Home Page

How To Take Care Of A Surfboard

From Proper Storage To Removing Surf Wax

So you just got a new surfboard and want to make sure you can ride it for years to come. We’ll teach you the best ways to keep your surfboard from getting waterlogged, turning yellow, and getting generally wrecked—so you can keep paddling out.

Keep Your Surfboard Safe

The most common things that damage a surfboard are accidents and breaks, sunlight, heat, and water. Improper storage can lead to dings and cracks in the fiberglass or epoxy, while direct sunlight will yellow your board, and heat (like the inside of a hot car) will not only melt your surf wax and make a mess, it can delaminate your board. 

In general, an average surfer that rides a few times a week to a few times a month can make the board last for years with proper care and storage. A high-performance surfer might have to get a new board every year simply due to the punishing nature of the elements. 

Below we’ll go into exactly how to avoid all of those issues and keep your board in proper shape.

How Heat & Sun Affect Surfboards

Whether you’re storing your board for daily use or putting it up for the season, there are a number of things you can do to prevent damage and wear. 

 

The best way to store your surfboard is inside a climate-controlled location, out of direct sunlight, in a board rack. But we understand this isn’t always an option.

 

Choose a somewhat cool location, and definitely keep it out of direct sunlight. A garage is fine, and while the outside temperature won’t destroy your board direct sunlight will eventually yellow it. 

 

Too much heat will cause the foam inside your board to expand, which will make the surface bubble and the foam separate from the fiberglass—it’s an all-around mess. If the bottom of the board bubbles, this will impact how it cuts through the water and the performance of the board, which is less than ideal.

 

The worst place you can store your board is locked inside a hot car, so avoid this at all costs when you’re stopping for post-surf refreshments. Instead of jamming your board into your car, you can get a roof rack and park in the shade. If you’re desperate and have to keep your board the car, at least roll down the windows and park in the shade, or invest in a reflective bag that directs heat away from your board.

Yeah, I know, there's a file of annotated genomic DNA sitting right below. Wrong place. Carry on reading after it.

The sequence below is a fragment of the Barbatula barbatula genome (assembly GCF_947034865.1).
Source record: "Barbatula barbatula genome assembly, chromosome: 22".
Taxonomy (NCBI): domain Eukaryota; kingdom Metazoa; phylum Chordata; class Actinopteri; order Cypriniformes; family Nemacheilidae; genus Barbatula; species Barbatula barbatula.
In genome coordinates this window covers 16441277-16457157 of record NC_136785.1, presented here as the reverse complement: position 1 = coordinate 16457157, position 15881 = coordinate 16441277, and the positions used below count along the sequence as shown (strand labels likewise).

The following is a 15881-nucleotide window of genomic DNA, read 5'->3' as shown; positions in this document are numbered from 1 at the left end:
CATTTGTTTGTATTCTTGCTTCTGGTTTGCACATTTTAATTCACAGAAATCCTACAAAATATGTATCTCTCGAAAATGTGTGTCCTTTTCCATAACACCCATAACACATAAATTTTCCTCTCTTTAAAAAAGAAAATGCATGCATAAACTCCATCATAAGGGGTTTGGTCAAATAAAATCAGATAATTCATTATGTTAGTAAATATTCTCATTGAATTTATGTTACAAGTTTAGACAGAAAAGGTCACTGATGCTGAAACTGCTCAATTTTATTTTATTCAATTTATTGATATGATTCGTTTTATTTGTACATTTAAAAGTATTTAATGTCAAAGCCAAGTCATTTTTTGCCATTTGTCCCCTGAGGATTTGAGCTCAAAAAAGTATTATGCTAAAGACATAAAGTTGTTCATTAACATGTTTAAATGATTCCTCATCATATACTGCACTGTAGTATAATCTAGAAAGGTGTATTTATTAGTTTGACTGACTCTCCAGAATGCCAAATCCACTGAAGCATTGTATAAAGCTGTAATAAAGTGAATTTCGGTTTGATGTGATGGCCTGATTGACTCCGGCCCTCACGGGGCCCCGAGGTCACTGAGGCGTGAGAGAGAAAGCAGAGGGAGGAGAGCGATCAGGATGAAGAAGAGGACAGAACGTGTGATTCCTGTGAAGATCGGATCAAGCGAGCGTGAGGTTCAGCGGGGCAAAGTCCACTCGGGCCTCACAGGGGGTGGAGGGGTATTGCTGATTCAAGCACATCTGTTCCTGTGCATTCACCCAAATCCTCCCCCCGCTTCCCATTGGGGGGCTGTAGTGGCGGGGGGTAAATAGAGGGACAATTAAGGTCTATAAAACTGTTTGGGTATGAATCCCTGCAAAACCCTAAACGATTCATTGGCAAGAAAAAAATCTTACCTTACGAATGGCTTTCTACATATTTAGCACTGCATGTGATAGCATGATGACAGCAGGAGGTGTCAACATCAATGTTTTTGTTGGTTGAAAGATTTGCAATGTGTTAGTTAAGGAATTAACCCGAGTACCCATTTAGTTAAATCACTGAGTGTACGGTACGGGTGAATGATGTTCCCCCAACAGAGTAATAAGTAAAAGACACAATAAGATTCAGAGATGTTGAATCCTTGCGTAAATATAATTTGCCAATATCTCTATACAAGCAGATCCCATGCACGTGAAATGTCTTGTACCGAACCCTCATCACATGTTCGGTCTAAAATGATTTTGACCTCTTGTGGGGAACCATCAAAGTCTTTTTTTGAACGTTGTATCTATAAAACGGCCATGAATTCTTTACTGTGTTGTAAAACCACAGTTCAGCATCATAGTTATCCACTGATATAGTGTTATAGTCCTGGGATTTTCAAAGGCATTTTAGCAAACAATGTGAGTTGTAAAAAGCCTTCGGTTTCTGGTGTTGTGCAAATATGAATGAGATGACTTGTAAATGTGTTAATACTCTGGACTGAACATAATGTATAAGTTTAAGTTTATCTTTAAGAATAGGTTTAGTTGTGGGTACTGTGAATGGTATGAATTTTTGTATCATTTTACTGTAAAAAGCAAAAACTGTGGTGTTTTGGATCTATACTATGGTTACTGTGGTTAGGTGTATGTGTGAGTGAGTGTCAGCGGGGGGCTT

Preventing Cracks & Dings

The best way to protect your board is to store it standing up, leaned into a corner, or in a board rack. This prevents anything from falling on it, cars driving over it in the garage, and the rack keeps it from falling and cracking an edge. In general, don’t lay your board on the ground, on rocks, or let anyone try to stand on it on the ground. 

 

For daily use, you can get a board “sock” which is light cover that protects your board from scratches and minor bumps. This is a good option for after your sesh when you’re transporting your board and keeps it protected at home until you take it out to ride the next day. For longer-term storage or more protection, you’ll want something with a bit of padding.

Preventing Waterlogged Surfboards

The outer fiberglass or epoxy on a surfboard protects the inner foam core from water. However, if it cracks, water will seep in. The foam will absorb it and eventually become waterlogged which is impossible to repair and makes the board unusable. 

 

Check your board regularly for dings and cracks, and thoroughly investigate after your board gets roughed up in a fall. Always have a fiberglass or epoxy ding repair kit on hand, and take your board into the shop for bigger cracks. 

 

Additionally, it’s always a good idea to rinse your board in fresh water after a session since salt water is corrosive and can weaken the fiberglass over time. A quick hose down in the yard, or rinse at the beach shower should do the trick. 

Removing Surf Wax From Your Board

We won’t go over the specifics of how to wax your surfboard or why in this article, but eventually, you might want to remove the wax on your board and start over.

 

Removing the wax incorrectly can cause damage to the board, so don’t ever use chemicals or metal tools. Instead, pick up a plastic “wax comb.” Next, set your board in the sun for 5 minutes to soften the wax (but don’t forget about it!) and then gently use the comb to scrape off the wax.

Following these guidelines for surfboard care will make your investment last longer and keep you in the lineup. To wrap up, remember:

 

  • Don’t leave your board in direct sunlight (even for a day)
  • Don’t store your board inside a hot car; try to store it in a moderately cool environment (climate-controlled is best)
  • Always store your board standing up and safely leaning where it won’t slide off or get knocked over
  • Fix your dings and cracks immediately and take the big cracks to your local board shop for repair
  • For extra protection store your board in a sock or padded bag
  • Try to rinse the saltwater and sand off your board after every session
  • Never use chemicals or a metal scraper to remove surf wax 

 

See you in the lineup!